By Renata Leite, FootballPredictions.NET, 12:28 17/08/2020
Updated at: 12:29 17/08/2020
Fans watch football, some play it, but very few consider it as an investment opportunity. Some fans can, however, buy shares in their club, if it's on the stock market.
The old adage is to ‘buy low, sell high’, and on the back of a pair of very successful seasons, Liverpool FC’s metaphorical stock may never have been higher. However, the club is not on the stock market.
Floating a club on the stock market is one way of generating capital, whilst it also allows fans to invest in their club. Not all choose this option, however. Some, like Liverpool FC, decide to remain as Private limited companies for a number of reasons.
Football and the FTSE
In 2010, Liverpool FC was sold to the Fenway Sports Group. The new American owners – who also own the Boston Red Sox MLB team in the USA – acquired the club for around £300m, and with it took ownership of one of the biggest sports teams on the planet and a globally recognised brand.
Successes on the pitch over the last decade – culminating in their recent Premier League triumph (their first English championship in 30 years) – have seen the value of the club grow from strength to strength; the club generated over half a billion pounds in revenue in 2019 according to Deloitte.
However, because the club remains a Private Limited Company, the number of shareholders is limited to just 50, and the shares cannot be trading publicly. Fans of Liverpool FC can celebrate the club's renewed successes (both on and off the pitch), but they cannot as yet invest in the club.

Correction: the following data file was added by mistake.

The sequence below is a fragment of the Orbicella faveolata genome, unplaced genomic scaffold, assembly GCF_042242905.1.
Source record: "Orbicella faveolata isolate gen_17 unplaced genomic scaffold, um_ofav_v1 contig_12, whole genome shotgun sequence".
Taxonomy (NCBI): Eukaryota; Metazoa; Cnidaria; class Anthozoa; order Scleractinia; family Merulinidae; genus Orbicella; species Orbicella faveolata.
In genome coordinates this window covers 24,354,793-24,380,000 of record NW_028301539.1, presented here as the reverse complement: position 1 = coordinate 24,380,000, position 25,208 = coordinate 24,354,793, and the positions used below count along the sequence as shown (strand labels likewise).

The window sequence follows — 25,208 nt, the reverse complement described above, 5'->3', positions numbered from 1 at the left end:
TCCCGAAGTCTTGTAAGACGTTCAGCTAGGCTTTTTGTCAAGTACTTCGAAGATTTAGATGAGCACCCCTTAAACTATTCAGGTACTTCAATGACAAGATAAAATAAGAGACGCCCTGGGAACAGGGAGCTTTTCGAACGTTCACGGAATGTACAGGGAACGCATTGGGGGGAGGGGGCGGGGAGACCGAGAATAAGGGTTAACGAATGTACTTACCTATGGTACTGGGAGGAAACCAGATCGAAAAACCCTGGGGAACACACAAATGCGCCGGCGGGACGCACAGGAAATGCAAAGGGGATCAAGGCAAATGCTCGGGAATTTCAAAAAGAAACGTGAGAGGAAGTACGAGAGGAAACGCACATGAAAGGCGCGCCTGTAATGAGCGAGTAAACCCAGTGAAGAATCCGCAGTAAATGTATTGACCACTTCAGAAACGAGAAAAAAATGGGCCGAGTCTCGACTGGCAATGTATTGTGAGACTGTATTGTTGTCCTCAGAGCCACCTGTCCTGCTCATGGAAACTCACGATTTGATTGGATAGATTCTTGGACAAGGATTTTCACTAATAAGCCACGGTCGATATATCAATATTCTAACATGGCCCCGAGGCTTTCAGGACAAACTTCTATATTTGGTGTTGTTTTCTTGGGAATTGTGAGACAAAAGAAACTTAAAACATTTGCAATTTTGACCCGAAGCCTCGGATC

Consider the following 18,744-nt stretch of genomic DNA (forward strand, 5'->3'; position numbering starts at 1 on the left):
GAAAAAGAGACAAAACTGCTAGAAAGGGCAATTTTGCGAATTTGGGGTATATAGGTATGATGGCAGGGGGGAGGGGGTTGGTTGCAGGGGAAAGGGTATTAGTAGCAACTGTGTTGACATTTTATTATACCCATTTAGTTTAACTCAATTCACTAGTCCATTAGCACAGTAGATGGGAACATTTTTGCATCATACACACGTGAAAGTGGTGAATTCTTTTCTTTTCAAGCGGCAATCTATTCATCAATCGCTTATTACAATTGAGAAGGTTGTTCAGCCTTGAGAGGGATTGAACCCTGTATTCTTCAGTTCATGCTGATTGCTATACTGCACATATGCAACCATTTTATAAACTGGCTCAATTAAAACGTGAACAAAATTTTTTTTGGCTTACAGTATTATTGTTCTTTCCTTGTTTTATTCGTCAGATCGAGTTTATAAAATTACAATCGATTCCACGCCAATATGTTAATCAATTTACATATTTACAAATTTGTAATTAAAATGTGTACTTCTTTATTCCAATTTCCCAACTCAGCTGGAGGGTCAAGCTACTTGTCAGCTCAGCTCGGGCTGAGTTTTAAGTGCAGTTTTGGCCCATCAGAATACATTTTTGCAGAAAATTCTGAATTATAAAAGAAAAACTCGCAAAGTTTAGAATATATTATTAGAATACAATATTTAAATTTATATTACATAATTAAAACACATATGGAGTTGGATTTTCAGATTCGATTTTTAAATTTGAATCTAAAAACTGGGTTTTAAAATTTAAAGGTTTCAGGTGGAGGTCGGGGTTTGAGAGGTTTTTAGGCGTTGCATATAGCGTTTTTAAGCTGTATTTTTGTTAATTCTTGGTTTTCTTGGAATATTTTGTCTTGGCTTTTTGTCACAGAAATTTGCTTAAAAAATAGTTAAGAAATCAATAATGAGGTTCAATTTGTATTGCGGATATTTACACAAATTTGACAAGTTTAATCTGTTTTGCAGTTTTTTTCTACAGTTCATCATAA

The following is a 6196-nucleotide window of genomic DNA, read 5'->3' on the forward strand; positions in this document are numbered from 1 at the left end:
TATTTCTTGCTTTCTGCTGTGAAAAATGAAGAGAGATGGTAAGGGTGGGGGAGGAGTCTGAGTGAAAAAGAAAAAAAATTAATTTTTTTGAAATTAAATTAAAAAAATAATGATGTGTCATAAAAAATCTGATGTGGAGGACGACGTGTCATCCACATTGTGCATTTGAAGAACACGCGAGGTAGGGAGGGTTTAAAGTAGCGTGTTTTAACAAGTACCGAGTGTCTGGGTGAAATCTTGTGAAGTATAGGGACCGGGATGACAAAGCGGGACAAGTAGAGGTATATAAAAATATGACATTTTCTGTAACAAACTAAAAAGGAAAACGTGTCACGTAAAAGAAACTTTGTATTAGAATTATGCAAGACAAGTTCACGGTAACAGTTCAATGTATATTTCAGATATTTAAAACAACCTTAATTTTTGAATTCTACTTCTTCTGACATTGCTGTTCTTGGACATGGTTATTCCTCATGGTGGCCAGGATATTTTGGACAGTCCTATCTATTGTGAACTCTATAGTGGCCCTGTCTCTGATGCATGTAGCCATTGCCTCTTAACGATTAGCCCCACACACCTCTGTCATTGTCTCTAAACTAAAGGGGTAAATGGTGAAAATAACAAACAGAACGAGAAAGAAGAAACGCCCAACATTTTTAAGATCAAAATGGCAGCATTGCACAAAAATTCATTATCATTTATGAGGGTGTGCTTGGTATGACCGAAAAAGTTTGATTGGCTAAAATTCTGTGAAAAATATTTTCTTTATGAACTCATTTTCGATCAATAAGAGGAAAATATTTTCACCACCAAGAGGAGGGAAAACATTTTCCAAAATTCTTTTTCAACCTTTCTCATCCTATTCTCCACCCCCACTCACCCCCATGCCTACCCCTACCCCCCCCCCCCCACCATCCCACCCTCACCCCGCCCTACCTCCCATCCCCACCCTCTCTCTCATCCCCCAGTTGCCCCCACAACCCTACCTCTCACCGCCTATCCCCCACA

Investing in the Beautiful Game
Not all football clubs are Private limited Companies like Liverpool FC. A number of clubs are Publicly limited, meaning that they have been floated on the stock market and that fans and other prospective backers can choose to invest their money in the team.
There are a number of reasons that clubs can choose to take this course of action. Remaining Privately limited, such as Liverpool FC, can be a prudent way of minimising the effect of any financial issues that may arise.
However, there are a number of potential benefits to be had from the alternative. For instance, by floating a team on the stock market owners may be able to raise capital, which can – fans would hope – be invested back into the team, either in the form of stadium renovations or through transfer funds for example.
Risk and Reward
For the uninitiated, investing in a European mega-club may appear an outlandish aspiration; after all, how could the average fan invest in a sport that is increasingly subject to astronomical player wages, rising ticket prices, and eye-watering transfer fees?
However, it's increasingly believed that there are opportunities for investors to make returns by backing their favourite teams. A number of Europe’s biggest clubs are available, including Celtic, Juventus, and Liverpool’s biggest domestic rival, Manchester United.
Publicly limited Companies are subject to the whims of the market, meaning that performance and perception of the club could affect the value of the stocks.
This would be no cause for concern after a season of success such as Liverpool FC have just had. However, it has been argued that Europe’s biggest clubs with extensive heritage and fan-backing – such as those listed above – have the size and brand stability to overcome dips in form.
For instance, despite Manchester United’s recent on-pitch troubles the club remains comfortable as the third richest club in the world, generating around £560m in revenue in 2019. In fact, valued at £2.8b, Manchester United remains the largest football club to have been floated on the stock market.